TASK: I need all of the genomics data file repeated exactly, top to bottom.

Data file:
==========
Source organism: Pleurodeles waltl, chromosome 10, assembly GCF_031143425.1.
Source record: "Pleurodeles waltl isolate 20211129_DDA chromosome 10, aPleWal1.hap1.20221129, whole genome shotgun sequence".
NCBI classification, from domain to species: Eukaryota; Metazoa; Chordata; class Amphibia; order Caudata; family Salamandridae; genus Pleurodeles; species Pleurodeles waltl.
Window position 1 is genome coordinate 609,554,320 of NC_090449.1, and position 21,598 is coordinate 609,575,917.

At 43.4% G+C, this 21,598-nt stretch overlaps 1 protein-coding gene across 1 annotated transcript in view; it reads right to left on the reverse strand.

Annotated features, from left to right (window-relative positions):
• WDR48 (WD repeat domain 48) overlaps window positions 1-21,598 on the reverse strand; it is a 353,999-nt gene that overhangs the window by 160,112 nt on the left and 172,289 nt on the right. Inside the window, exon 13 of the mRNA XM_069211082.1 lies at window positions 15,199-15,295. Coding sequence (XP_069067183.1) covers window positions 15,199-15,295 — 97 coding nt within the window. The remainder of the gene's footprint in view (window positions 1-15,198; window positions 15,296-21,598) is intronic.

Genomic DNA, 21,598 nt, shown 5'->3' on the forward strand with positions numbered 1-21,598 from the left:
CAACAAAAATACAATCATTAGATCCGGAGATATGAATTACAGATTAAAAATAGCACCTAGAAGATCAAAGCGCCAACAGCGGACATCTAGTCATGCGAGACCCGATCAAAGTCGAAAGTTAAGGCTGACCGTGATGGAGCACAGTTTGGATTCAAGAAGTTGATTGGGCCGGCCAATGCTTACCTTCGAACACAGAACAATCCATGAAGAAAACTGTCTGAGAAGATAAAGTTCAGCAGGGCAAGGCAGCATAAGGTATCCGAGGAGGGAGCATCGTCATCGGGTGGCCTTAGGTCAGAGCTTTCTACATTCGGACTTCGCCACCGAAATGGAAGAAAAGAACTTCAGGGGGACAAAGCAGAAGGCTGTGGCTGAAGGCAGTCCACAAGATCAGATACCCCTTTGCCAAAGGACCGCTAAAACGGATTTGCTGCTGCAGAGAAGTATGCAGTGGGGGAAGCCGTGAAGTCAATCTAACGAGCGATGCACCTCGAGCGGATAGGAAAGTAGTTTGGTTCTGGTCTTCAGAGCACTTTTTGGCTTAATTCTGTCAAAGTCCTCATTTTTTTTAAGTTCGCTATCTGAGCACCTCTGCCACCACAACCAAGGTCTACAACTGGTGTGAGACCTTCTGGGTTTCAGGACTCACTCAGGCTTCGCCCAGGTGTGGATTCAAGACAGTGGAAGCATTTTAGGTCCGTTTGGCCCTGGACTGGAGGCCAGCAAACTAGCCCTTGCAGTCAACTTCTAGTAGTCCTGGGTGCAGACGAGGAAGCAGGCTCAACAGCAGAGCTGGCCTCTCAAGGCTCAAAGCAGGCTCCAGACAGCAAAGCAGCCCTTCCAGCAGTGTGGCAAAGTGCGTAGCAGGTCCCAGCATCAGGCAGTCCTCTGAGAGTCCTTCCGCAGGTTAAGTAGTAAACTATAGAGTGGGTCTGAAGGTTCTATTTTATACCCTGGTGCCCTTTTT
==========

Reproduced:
Source organism: Pleurodeles waltl, chromosome 10, assembly GCF_031143425.1.
Source record: "Pleurodeles waltl isolate 20211129_DDA chromosome 10, aPleWal1.hap1.20221129, whole genome shotgun sequence".
NCBI classification, from domain to species: Eukaryota; Metazoa; Chordata; class Amphibia; order Caudata; family Salamandridae; genus Pleurodeles; species Pleurodeles waltl.
Window position 1 is genome coordinate 609,554,320 of NC_090449.1, and position 21,598 is coordinate 609,575,917.

At 43.4% G+C, this 21,598-nt stretch overlaps 1 protein-coding gene across 1 annotated transcript in view; it reads right to left on the reverse strand.

Annotated features, from left to right (window-relative positions):
• WDR48 (WD repeat domain 48) overlaps window positions 1-21,598 on the reverse strand; it is a 353,999-nt gene that overhangs the window by 160,112 nt on the left and 172,289 nt on the right. Inside the window, exon 13 of the mRNA XM_069211082.1 lies at window positions 15,199-15,295. Coding sequence (XP_069067183.1) covers window positions 15,199-15,295 — 97 coding nt within the window. The remainder of the gene's footprint in view (window positions 1-15,198; window positions 15,296-21,598) is intronic.

Genomic DNA, 21,598 nt, shown 5'->3' on the forward strand with positions numbered 1-21,598 from the left:
CAACAAAAATACAATCATTAGATCCGGAGATATGAATTACAGATTAAAAATAGCACCTAGAAGATCAAAGCGCCAACAGCGGACATCTAGTCATGCGAGACCCGATCAAAGTCGAAAGTTAAGGCTGACCGTGATGGAGCACAGTTTGGATTCAAGAAGTTGATTGGGCCGGCCAATGCTTACCTTCGAACACAGAACAATCCATGAAGAAAACTGTCTGAGAAGATAAAGTTCAGCAGGGCAAGGCAGCATAAGGTATCCGAGGAGGGAGCATCGTCATCGGGTGGCCTTAGGTCAGAGCTTTCTACATTCGGACTTCGCCACCGAAATGGAAGAAAAGAACTTCAGGGGGACAAAGCAGAAGGCTGTGGCTGAAGGCAGTCCACAAGATCAGATACCCCTTTGCCAAAGGACCGCTAAAACGGATTTGCTGCTGCAGAGAAGTATGCAGTGGGGGAAGCCGTGAAGTCAATCTAACGAGCGATGCACCTCGAGCGGATAGGAAAGTAGTTTGGTTCTGGTCTTCAGAGCACTTTTTGGCTTAATTCTGTCAAAGTCCTCATTTTTTTTAAGTTCGCTATCTGAGCACCTCTGCCACCACAACCAAGGTCTACAACTGGTGTGAGACCTTCTGGGTTTCAGGACTCACTCAGGCTTCGCCCAGGTGTGGATTCAAGACAGTGGAAGCATTTTAGGTCCGTTTGGCCCTGGACTGGAGGCCAGCAAACTAGCCCTTGCAGTCAACTTCTAGTAGTCCTGGGTGCAGACGAGGAAGCAGGCTCAACAGCAGAGCTGGCCTCTCAAGGCTCAAAGCAGGCTCCAGACAGCAAAGCAGCCCTTCCAGCAGTGTGGCAAAGTGCGTAGCAGGTCCCAGCATCAGGCAGTCCTCTGAGAGTCCTTCCGCAGGTTAAGTAGTAAACTATAGAGTGGGTCTGAAGGTTCTATTTTATACCCTGGTGCCCTTTTT